ALBUM REVIEW: Perfume Genius loses focus with ‘Set My Heart On Fire Immediately’

Perfume Genius, Set My Heart On Fire Immediately

Experimentation is essential for the evolution of an artist’s style to create distinction between each subsequent work and encourage the audience to return and experience the new side of the artist. The catch-22 is that experimentation can often backfire just as much as it can do wonders. On the follow-up to his 2017 Grammy-nominated album, No Shape, indie pop sensation Mike Hadreas, better known as Perfume Genius, takes risks that don’t quite pay off for a satisfactory and cohesive album on Set My Heart On Fire Immediately.

Set My Heart On Fire Immediately
Perfume Genius
Matador Records, May 15

Like his previous work, Hadreas’ album continues Perfume Genius’ exploration of themes like love, sex, memory and body; accompanied by his signature piano melodies and vocal harmonies. He incorporated elements from several genres throughout the hour-long production, such as classic, hard and industrial rock, as well as baroque pop. The inclusion of more classical instruments offer a significant change of pace from the more synth-heavy style of his last album.

Songs like “Without You” and “Nothing at All” have this free-spirited driving rock quality to them with an infectious tempo that is both soothing and engaging. “Jason,” “Leave” and “Just a Touch” all incorporate elements of baroque pop through the use of violins, harpsichord, cello and harp—all accentuated with background ambient tones.

Lead single “On the Floor” uses a bluesy swing tempo accompanied with warping electric guitar riffs and background organs. “Some Dream” starts out as a sleepy piano and acoustic guitar track before transitioning into a ’90s grunge rock sound with a heavy distorted electric guitar. However, the smorgasbord of clashing stylistic choices, especially when they occur mid-song, becomes highly distracting and often serves to undermine what could’ve made exceptional songs.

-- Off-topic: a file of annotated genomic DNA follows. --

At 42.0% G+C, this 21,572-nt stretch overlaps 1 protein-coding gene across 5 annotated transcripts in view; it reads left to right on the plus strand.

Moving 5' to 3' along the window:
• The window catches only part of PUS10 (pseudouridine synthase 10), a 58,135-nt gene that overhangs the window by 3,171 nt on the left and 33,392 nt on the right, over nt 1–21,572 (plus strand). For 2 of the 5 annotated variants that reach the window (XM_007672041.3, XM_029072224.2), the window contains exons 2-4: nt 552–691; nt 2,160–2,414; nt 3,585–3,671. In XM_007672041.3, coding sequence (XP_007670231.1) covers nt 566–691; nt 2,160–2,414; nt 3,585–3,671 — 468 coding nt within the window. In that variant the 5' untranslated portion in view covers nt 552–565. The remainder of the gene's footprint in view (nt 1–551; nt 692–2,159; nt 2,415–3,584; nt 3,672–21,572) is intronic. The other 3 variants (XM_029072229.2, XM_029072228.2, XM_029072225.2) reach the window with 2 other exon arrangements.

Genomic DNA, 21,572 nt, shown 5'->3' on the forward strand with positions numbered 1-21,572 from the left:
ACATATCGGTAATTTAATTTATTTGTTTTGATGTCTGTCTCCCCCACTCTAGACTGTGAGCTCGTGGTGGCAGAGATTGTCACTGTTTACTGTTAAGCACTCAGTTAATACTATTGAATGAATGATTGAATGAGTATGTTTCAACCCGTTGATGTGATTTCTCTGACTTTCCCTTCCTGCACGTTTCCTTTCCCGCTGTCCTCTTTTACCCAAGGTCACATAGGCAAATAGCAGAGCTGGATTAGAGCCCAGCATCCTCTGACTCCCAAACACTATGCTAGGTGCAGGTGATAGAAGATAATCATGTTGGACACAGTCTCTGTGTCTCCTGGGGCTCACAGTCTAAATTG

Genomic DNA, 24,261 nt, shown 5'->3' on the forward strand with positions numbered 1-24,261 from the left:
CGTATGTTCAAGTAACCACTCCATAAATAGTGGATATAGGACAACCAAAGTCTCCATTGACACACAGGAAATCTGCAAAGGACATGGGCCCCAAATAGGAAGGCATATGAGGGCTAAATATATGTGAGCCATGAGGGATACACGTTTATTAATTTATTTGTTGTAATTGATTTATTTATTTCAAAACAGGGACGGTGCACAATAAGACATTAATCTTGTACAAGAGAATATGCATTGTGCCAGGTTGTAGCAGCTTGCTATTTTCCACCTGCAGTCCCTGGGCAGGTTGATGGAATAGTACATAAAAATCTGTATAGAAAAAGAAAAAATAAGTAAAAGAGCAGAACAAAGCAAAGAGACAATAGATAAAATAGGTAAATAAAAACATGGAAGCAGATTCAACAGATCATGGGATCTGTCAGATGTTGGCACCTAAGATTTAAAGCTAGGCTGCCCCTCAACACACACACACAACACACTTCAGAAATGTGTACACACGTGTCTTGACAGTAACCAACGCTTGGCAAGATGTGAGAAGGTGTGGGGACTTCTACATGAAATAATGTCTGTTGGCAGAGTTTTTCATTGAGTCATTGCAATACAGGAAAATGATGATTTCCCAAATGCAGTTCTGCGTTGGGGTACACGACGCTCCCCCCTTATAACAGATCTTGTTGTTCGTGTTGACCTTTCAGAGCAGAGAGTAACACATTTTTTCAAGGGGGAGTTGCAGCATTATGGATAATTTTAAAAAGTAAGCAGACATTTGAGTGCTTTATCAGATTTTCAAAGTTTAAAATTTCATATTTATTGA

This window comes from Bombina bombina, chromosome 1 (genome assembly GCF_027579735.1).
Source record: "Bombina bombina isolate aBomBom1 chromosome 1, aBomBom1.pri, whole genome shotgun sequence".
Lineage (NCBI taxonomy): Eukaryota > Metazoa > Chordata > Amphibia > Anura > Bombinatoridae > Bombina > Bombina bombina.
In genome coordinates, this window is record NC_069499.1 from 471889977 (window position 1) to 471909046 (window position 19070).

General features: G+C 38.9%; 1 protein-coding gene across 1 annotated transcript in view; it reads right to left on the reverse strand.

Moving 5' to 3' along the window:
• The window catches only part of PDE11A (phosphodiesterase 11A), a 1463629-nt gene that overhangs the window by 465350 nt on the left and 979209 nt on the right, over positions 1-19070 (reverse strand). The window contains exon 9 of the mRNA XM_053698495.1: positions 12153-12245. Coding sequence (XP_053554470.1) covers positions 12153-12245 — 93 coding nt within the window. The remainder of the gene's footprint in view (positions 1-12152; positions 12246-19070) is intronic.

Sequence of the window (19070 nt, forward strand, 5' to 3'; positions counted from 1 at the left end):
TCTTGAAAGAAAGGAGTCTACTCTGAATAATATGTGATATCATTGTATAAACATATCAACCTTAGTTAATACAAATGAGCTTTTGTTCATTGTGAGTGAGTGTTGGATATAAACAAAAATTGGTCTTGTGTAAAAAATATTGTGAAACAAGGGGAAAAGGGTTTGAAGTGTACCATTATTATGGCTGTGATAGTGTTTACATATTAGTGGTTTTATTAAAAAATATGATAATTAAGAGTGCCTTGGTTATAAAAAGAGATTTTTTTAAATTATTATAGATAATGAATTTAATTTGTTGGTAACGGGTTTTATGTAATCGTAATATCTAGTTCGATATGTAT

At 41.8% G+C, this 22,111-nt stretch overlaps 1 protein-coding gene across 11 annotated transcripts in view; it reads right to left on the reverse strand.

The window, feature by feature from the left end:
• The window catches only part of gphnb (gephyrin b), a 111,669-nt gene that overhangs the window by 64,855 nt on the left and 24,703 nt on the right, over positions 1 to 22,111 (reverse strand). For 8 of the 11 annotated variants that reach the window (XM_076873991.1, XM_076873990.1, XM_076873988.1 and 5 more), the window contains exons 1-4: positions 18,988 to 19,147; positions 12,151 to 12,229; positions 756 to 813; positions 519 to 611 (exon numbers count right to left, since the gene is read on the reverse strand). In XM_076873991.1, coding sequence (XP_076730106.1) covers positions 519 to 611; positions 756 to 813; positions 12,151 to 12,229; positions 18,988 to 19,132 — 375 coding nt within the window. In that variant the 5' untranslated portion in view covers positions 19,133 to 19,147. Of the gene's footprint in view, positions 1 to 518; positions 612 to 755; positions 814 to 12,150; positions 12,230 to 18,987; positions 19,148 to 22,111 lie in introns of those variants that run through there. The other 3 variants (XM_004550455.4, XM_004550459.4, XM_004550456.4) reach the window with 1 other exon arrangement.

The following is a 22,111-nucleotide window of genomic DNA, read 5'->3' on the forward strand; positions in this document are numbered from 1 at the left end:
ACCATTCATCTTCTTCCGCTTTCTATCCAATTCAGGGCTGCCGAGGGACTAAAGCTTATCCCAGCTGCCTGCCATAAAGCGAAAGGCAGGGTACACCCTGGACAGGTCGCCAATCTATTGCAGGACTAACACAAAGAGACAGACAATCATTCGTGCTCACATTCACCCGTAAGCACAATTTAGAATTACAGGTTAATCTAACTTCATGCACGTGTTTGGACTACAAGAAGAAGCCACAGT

The thematic significance of memory feels like a sly way dodging the derivative nature of many tracks on the album. Opener “Whole Life” feels like an attempt to recreate the magic of Lord Huron’s “The Night We Met.” Both acts had songs featured on “13 Reasons Why,” which might explain why the track sounds as melancholy as it does.

“Some Dream” is clearly inspired by ’90s alt rock bands like Semisonic (just think “Closing Time”). Hadreas’ vocals can be difficult to make out on “Moonbend” when he’s hitting some of the higher notes, and accompanied with the distorted violin tones that become kind of irksome when they wash in and out with the vocals.

Much like a child who goes to a restaurant to fill his soda cup with seven different flavors only to be disappointed when the resulting concoction just isn’t as satisfying as a regular drink, Set My Heart On Fire Immediately has many individual moments that stand out as exceptional isolated pieces. But the lack of consistency throughout the album makes it feel like it was hastily put together, especially in contrast with Hadreas’ previous albums, where he displayed his ability to tighten his focus and really deliver sentimental songs that worked well together.

Perhaps, breaking up and releasing a few tonally similar songs as individual EPs at a time would have served to strengthen the vision for each niche Hadreas sought to fill.

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